Federal Labor’s sinking popularity and ailing image has dragged down the party’s West Australian leader Mark McGowan, who was heading for a massive defeat in one of the State’s most swiftly called elections.
Moments after counting began, ABC commentators said the polls that had pointed to a crushing victory to Premier Colin Barnett and his the Liberal/Nationals coalition were proving correct and called the result about an hour into the tallying.
A brutally frank Defence Minister Stephen Smith said Federal Labor had not helped Mr McGowan, who, despite a strong campaign, could not achieve an extremely rare defeat of a first term government.
Mr Smith said Saturday’s result in the west proved the Labor party had many issues to work on before the Federal election on September 14.
“We’ve had a tough time federally - you don’t need to be a rocket scientist to work that out - and there’s no doubt we have been a drag on Mark and there’s no doubt that we haven’t been helpful,” Mr Smith said.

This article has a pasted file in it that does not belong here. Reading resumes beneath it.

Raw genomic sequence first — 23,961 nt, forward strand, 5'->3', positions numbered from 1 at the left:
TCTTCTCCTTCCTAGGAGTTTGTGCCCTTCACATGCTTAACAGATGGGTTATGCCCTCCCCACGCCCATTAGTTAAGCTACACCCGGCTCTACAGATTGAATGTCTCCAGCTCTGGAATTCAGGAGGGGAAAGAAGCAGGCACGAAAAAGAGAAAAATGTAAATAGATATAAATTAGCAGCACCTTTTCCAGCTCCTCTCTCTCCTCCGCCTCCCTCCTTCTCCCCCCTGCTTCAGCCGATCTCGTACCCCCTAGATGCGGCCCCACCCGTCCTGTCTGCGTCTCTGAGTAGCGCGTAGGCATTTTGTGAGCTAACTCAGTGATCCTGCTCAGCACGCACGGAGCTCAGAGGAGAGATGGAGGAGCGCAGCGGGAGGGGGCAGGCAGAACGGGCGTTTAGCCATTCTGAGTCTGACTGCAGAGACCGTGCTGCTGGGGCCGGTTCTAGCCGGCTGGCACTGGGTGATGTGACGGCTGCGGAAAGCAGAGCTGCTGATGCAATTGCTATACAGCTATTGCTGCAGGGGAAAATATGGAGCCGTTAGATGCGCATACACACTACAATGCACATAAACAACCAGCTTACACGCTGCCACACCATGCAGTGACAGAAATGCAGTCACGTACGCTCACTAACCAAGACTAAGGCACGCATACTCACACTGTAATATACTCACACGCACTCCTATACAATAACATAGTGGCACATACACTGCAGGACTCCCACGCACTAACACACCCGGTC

“We have a range of tough political issues to work through between now and September.
“It will go down to the wire.”
With 56.7 per cent of the vote counted, the coalition had 58 per cent of the vote on a two party preferred basis, with Labor taking 42 per cent, accounting for a swing of 6.6 per cent to the Government.
Deputy Federal Opposition leader Julie Bishop said the WA election results - which very early in counting pointed to a Liberal/National coalition securing an overwhelming majority in the WA parliament - reflected poorly on Labor’s brand.
Independent Liz Constable, who is retiring from the seat of Churchlands, said: “I don’t think anyone anticipated such a landslide”.
And WA Labor must have known it, with a very small contingent turning out for the party’s gathering in Mr McGowan’s home of Rockingham, where the atmosphere was decidedly sombre.
“It looks terrible. What a bloodbath,” one Labor supporter lamented at the function.
Deputy leader of the Opposition Roger Cook admitted there had been some damage to the Labor brand from the Federal Government.
“To what extent it had a role to play in the state election is very difficult to say,” he said.
Treasurer Troy Buswell, who had been attacked by the Labor party in the last week of the campaign, said the tactic had backfired.
“It’s pretty un-Australian to play the man - I don’t think West Australians have taken too kindly to that,” Mr Buswell said.